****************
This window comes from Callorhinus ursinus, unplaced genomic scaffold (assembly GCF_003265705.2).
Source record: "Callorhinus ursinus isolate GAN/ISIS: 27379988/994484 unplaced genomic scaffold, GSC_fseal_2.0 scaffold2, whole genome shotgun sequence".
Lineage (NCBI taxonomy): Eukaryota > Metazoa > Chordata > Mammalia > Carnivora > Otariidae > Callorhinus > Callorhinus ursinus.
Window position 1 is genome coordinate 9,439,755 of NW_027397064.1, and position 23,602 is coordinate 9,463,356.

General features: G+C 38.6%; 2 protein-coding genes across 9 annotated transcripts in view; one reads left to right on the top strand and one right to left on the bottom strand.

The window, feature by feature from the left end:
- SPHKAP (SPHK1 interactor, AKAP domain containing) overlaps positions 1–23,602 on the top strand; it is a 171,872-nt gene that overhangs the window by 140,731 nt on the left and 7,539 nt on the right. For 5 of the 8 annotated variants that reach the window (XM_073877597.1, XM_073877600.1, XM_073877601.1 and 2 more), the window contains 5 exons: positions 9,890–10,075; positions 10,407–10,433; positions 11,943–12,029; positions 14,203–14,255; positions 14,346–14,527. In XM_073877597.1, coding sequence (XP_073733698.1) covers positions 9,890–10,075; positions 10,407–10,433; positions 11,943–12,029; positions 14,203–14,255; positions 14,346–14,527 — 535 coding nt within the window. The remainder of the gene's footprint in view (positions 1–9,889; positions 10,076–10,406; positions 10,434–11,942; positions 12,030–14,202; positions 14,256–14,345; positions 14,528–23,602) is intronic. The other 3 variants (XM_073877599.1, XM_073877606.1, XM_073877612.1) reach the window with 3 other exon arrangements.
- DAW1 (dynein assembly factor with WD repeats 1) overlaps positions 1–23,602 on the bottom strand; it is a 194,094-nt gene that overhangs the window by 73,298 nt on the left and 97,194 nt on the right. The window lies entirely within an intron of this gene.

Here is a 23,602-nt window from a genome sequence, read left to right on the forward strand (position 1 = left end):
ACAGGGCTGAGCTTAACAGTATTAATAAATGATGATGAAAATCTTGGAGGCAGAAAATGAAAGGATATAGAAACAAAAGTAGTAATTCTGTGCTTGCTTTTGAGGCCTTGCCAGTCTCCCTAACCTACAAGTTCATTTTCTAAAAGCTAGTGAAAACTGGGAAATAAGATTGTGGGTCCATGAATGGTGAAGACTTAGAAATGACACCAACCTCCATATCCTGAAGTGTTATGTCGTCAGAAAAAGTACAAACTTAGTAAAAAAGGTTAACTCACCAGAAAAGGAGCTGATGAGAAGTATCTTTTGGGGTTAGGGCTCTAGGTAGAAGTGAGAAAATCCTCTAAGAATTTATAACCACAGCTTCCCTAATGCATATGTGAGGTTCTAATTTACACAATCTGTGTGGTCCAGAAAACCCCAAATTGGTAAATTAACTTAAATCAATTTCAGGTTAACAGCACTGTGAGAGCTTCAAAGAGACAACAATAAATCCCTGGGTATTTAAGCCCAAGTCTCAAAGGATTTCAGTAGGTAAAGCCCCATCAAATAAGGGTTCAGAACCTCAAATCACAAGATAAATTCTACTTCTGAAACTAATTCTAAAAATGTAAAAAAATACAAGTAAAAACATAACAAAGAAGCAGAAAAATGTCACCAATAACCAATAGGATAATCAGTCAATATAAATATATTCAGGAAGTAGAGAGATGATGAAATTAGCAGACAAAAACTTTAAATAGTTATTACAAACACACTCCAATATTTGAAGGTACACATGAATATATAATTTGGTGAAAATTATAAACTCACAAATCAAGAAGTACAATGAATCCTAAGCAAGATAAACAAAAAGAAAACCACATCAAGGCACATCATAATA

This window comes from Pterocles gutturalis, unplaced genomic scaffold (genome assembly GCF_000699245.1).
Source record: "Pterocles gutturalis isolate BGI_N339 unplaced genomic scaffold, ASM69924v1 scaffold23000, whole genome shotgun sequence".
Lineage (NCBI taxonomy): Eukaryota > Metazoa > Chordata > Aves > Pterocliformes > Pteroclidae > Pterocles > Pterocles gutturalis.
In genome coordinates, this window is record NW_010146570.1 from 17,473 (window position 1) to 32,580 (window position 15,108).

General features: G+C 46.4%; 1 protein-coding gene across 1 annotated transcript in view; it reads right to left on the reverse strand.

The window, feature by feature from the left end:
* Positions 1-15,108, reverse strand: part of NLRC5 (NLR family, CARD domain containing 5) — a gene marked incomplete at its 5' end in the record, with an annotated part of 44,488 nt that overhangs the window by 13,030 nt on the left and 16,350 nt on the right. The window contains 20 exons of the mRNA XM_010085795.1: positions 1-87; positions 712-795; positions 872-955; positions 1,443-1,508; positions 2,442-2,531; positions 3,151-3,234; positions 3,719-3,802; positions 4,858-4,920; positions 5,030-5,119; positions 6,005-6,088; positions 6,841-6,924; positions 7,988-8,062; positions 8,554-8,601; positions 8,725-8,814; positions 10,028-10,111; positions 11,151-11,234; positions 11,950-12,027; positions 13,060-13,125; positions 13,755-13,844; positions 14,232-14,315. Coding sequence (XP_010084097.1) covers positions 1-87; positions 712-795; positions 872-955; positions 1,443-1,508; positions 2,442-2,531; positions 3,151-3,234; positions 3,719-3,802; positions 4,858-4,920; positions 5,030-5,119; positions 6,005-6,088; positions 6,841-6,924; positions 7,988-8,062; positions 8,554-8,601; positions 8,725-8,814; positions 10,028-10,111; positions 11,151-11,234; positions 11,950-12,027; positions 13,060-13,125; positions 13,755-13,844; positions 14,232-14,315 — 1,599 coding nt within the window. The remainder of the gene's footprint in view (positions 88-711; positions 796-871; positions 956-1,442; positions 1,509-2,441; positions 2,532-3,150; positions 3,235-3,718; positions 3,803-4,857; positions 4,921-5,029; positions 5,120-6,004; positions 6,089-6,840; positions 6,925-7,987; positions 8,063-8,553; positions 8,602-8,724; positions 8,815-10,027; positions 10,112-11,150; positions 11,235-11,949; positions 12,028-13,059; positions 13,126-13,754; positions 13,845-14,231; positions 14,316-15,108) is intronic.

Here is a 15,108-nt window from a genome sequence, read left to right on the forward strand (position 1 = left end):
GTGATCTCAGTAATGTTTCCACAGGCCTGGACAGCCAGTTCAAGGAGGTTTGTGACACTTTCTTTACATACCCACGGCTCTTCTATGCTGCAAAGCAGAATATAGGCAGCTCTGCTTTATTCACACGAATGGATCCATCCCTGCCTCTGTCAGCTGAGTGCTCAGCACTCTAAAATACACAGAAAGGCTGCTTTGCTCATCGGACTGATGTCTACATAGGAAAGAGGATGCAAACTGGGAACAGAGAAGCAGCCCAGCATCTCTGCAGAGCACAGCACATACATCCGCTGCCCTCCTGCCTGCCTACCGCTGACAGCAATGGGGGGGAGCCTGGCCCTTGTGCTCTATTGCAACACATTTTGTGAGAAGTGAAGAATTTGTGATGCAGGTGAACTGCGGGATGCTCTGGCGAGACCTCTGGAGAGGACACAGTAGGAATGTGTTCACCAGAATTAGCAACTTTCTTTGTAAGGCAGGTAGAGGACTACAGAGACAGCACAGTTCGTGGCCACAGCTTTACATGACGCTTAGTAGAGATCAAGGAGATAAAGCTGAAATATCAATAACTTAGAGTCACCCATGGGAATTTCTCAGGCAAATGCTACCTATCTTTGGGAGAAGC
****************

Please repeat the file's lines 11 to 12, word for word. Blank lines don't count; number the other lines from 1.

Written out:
This window comes from Pterocles gutturalis, unplaced genomic scaffold (genome assembly GCF_000699245.1).
Source record: "Pterocles gutturalis isolate BGI_N339 unplaced genomic scaffold, ASM69924v1 scaffold23000, whole genome shotgun sequence".